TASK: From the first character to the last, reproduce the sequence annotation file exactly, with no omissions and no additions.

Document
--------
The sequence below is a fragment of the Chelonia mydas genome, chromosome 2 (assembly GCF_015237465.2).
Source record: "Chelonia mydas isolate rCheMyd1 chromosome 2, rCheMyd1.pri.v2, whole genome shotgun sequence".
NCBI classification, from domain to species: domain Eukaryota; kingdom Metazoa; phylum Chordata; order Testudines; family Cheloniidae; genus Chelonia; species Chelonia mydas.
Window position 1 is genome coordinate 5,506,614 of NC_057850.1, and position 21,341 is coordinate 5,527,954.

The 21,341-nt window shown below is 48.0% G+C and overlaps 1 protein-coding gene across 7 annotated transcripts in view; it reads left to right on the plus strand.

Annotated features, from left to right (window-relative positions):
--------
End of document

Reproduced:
The sequence below is a fragment of the Chelonia mydas genome, chromosome 2 (assembly GCF_015237465.2).
Source record: "Chelonia mydas isolate rCheMyd1 chromosome 2, rCheMyd1.pri.v2, whole genome shotgun sequence".
NCBI classification, from domain to species: domain Eukaryota; kingdom Metazoa; phylum Chordata; order Testudines; family Cheloniidae; genus Chelonia; species Chelonia mydas.
Window position 1 is genome coordinate 5,506,614 of NC_057850.1, and position 21,341 is coordinate 5,527,954.

The 21,341-nt window shown below is 48.0% G+C and overlaps 1 protein-coding gene across 7 annotated transcripts in view; it reads left to right on the plus strand.

Annotated features, from left to right (window-relative positions):